Engaging in Multi-Ethnic Ministry

While in New York City I had the privilege and opportunity to sit down with Mr. Robert Guerrero. Mr. Guerrero is of Dominican descent and is a Church Planting Catalyst for Redeemer City to City, as well as Pastor of Trinity Grace Church Washington Heights Parish. Mr. Guerrero was a joy to speak with and reminded me of that wise Latino Uncle that you don’t see very often, but when you do you walk away thinking, “I just had some wisdom laid on me.”

Who Are You?

My name is Robert Guerrero and I was born to Dominican parents in New York City. I spent much of my life in both the U.S. and Dominican Republic. In 1995, my wife and I moved into the Colonial City of Santo Domingo where we planted Iglesia Comunitaria Cristiana (ICC) with a focus on justice and compassion for the most under-resourced in the community.

I am also the co-founder of the Coordinating Community of Del Camino Network for Integral Mission in Latin America with networks in Costa Rica, Argentina, Chile, Guatemala, Honduras, Nicaragua, Brazil and the Dominican Republic.

Currently I help catalyze, coach, and equip church planters with Redeemer City to City and am the Pastor of Trinity Grace Church Washington Heights Parish.

Walking through Washington Heights this afternoon it’s really obvious that this place has a story. What is the history of this neighborhood?

Yeah there’s a story here. Most people don’t know but Washington Heights was the cause of the crack epidemic in New York City during the 1980’s. It was historically African American, became Puerto Rican, and is currently a predominately Dominican neighborhood. Washington Heights has seen the largest big city turnaround in the nation having gone from a literal hell hole to an up and coming vibrant community.

How has Washington Heights been able to make such a drastic change for the good of the community?

To fully understand how Washington Heights has been able to make this change you have to first understand some history of minorities in America. You see African Americans and Puerto Ricans received more government aid than other minority groups. As a result they tend to be more dependent on that aid and less entrepreneurial.

“In New York gentrification tends to sweep through African American and Puerto Rican neighborhoods faster because residents don’t own businesses and are locked in at a standard of living.”

However, Mexicans and Dominicans have historically received less government aid than other minority groups. As a result they tend to be less dependent on aid and significantly more entrepreneurial.

“Gentrification tends to move through slowly and is controlled in Mexican and Dominican neighborhoods because residents own their businesses and property. They determine when and where the majority culture can come into their neighborhoods.”

Currently, the new immigrant in New York City are transplants from the South and Midwest. It’s hard for these people because urban life is fast and requires you to hustle because you have high bills to pay.The truth is a lot of transplants from the South and Midwest cannot survive the pace and cost of New York living.

“As a matter of fact, for churches in New York City to simply sustain themselves they must grow 25-30% yearly due to attrition.”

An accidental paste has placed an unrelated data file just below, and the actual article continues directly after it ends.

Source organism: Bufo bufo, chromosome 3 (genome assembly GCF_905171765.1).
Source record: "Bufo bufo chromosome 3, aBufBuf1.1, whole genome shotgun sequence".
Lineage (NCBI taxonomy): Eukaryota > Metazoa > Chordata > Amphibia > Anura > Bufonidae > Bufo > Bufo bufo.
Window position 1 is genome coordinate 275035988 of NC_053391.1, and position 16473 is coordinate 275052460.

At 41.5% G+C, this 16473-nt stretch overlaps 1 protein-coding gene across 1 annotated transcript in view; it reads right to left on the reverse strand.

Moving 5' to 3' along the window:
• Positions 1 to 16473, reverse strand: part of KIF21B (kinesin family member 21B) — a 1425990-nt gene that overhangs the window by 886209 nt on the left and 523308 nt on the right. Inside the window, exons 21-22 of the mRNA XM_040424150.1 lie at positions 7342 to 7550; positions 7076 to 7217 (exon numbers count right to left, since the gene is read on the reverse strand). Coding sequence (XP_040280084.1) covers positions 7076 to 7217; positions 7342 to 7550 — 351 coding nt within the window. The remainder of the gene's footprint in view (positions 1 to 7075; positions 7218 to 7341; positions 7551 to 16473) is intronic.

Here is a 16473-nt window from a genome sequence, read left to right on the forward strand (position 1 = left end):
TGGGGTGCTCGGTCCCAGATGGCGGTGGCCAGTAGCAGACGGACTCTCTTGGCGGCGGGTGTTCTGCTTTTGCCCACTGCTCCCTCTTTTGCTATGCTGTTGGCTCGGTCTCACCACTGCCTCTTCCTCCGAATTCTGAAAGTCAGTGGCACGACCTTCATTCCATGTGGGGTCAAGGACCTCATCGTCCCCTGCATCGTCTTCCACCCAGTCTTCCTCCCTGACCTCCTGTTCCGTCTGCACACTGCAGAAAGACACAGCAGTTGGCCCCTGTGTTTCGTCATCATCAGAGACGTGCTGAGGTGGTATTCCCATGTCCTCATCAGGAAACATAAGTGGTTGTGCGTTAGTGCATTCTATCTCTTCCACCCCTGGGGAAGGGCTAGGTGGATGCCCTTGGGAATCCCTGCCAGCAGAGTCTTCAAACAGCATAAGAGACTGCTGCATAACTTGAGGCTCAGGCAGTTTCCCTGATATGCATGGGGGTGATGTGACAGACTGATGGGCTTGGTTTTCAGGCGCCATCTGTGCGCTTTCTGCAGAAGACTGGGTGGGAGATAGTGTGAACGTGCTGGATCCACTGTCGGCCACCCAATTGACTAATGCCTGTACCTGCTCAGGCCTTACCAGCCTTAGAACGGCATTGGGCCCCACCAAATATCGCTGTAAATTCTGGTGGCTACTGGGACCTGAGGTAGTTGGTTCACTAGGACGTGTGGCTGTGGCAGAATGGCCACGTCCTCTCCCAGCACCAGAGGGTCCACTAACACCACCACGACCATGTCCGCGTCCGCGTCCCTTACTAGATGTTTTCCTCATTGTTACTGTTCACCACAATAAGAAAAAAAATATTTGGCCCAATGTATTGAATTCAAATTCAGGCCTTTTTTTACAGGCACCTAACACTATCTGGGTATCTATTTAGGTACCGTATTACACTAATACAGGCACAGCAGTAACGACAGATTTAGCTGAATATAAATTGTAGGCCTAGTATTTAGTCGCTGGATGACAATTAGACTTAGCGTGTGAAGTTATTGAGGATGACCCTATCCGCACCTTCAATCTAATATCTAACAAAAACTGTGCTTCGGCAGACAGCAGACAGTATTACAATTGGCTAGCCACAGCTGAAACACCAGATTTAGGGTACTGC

With such high attrition rates how do you grow a church that cares about multi-ethnic ministry and community development?

You must cast a city positive vision constantly. This is so transients can embrace the city vision and stay longer for mission.


1. Churches must create bridging spaces for people who are ethnically, socially, and economically different to gather and build relationships.

2. People must hear the vision from the pulpit ALL the time.

EX: Mr. Guerrero for the next year will preach for diversity in every one of his sermons.

What is the difference between multi-ethnic and multi-cultural?

Multi-ethnic: People who are ethnically different (Latino, Asian, Anglo, African American, etc.) but are culturally the same (hipster, young professional, suburban, urban, etc)

Multi-cultural: People who a re both ethnically different and culturally different. This is a whole different beast entirely!!! When engaging in multi-cultural ministry you must consider the cultural diversity of the leadership. Some people groups tend to be data based, others more intuitive, while others more methodical.

In pursuit of either multi-ethnic or multi-cultural it is imperative that the leadership of the church and the core of the church reflect the diversity you are striving for.

How do you lead your people into intentional reconciliation relationships?

 “First you must understand to engage in reconciliation you are choosing to engage in the ugliness and mess of people. Reconciliation is something that must be taught and people must be discipled in.”

Leaders need to model reconciliation through engagement and in the church leadership.

Although this is very difficult I often say and hear other pastors attest to the fact that, “Once you’ve become multi-cultural you cannot go back!”

What is the greatest cause of division in New York or even America?

Most people assume our biggest divide is race. That’s not true. The biggest divide of the church in our cities is affluent and poor not doing life on life together.

Could you recommend 2-3 resources for people who are interested in Multi-Ethnic, Urban, or Reconciliation type of ministries?

Of course.

Recommended Resources:

 Building a Healthy Multi-Cultural Church,” Mark Deymaz

“Center Church” Tim Keller

Where the Cross Meets the Streets,” Noel Castellanos

Flex” Jane Hyun and Audrey S. Lee

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